I have no idea how days and weeks come to be such and such
Day and such and such Week, but I do know that today sees the start of Mind
week. I know because I am on my way to the BBC to talk it up on Radio 5 (0745) and
Breakfast TV (0810) and in particular to help launch the charity’s campaign focussed
on men and mental health.
From there to the launch proper with Stephen Fry,
Melvyn Bragg, actor Joe McGann and DJ Matt Wilkinson. I know from my work
with Leukaemia Research that the recession is having a financial impact on
charities. And I know from my work with them and with Rethink that charities
sometimes get irritated that they can only get coverage for their cause if a
few well-known faces are attached. And even then, it is hard if the media are
obsessed with something else at the time, currently MPs’ expenses.
will give it a go and try to get over some of the basic messages behind Mind’s
‘Get it off your Chest’ campaign. At the launch we will be erecting a temporary
wall in central London where members of the public will be encouraged to write
something about their stresses, worries and fears.
Here is a horrible fact for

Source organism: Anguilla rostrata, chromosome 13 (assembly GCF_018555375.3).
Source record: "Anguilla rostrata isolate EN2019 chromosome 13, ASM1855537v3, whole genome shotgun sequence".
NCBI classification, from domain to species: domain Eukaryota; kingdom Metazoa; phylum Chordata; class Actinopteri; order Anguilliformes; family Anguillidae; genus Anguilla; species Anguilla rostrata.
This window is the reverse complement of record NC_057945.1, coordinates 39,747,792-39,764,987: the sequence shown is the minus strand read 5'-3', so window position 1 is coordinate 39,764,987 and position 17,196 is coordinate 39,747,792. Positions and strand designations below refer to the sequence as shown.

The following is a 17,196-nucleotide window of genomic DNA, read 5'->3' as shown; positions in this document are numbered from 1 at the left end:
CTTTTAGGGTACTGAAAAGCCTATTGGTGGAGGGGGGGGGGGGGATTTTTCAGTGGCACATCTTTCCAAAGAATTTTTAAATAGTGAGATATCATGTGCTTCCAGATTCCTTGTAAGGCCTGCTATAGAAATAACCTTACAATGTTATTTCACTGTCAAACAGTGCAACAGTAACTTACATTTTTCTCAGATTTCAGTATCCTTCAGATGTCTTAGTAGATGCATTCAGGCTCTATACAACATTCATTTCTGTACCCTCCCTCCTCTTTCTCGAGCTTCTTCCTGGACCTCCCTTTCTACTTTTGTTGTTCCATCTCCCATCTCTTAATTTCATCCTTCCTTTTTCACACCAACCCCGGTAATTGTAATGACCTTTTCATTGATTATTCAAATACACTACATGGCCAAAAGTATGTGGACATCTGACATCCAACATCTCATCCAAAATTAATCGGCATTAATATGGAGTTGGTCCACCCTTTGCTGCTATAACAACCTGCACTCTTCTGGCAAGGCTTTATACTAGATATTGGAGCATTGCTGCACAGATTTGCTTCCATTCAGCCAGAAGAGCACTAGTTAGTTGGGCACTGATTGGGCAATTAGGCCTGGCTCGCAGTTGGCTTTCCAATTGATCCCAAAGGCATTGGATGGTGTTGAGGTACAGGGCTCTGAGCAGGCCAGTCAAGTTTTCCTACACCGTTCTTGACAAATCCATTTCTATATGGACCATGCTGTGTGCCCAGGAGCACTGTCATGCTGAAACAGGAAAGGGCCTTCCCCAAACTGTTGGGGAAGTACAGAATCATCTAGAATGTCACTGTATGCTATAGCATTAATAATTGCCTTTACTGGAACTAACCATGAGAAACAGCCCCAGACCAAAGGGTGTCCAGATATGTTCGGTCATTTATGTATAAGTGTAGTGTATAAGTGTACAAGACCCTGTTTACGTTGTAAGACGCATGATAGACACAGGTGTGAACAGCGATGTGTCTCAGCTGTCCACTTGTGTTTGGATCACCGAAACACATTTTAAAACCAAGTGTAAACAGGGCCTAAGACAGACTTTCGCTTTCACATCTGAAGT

you. Suicide is the biggest killer of men aged 15-35. Here are another two
facts. Men are just as likely to suffer depression as women. But half as likely
to be diagnosed. It is the old ‘suffer in silence’ ‘stiff upper lip’ ‘big boys
don’t cry’ approach. Men are far more likely than women to see mental distress
as a sign of weakness, and so are less likely to want to talk about it.
are in no doubt it is an attitude linked directly to that suicide statistic.
Three quarters of suicides in Britain are by men. The recession makes things
worse. Two-thirds of young men who take their own lives are unemployed. One in
seven men develop depression within six months of losing a job. Only 23 per
cent of men say they would see their GP if they felt low for over a fortnight.
A third say they would be embarrassed to ask for help.
Alan Johnson has a real commitment in the area of mental health (not to mention
a clean bill of health on expenses) and the government record is a good one.
Most recently he has been encouraging PCTs to use 80 million pounds on mental
health and the recession this year. It is likely to be needed.
Mind are calling
on the government to bring in a strategy on men’s mental health, to match the
existing women’s mental health strategy. That too is needed. As I have said
here before, one in four of us will suffer a mental health problem at some time
in our lives. I know from experience how important professional help can be.
Equally I know how hard it is to admit you need it.
I hope Mind week encourages
more people who need help to ask for it, and a continuing breakdown in the
stigma and shame surrounding mental illness. # More details of Mind week,
including a new survey on some of these issues at www.mind.org.uk Media inquiries to email@example.com or 07850788514.
And as it’s Mind week, I’ve put up part one of the documentary I made with the BBC, Cracking Up. The other three parts will be coming over the coming days.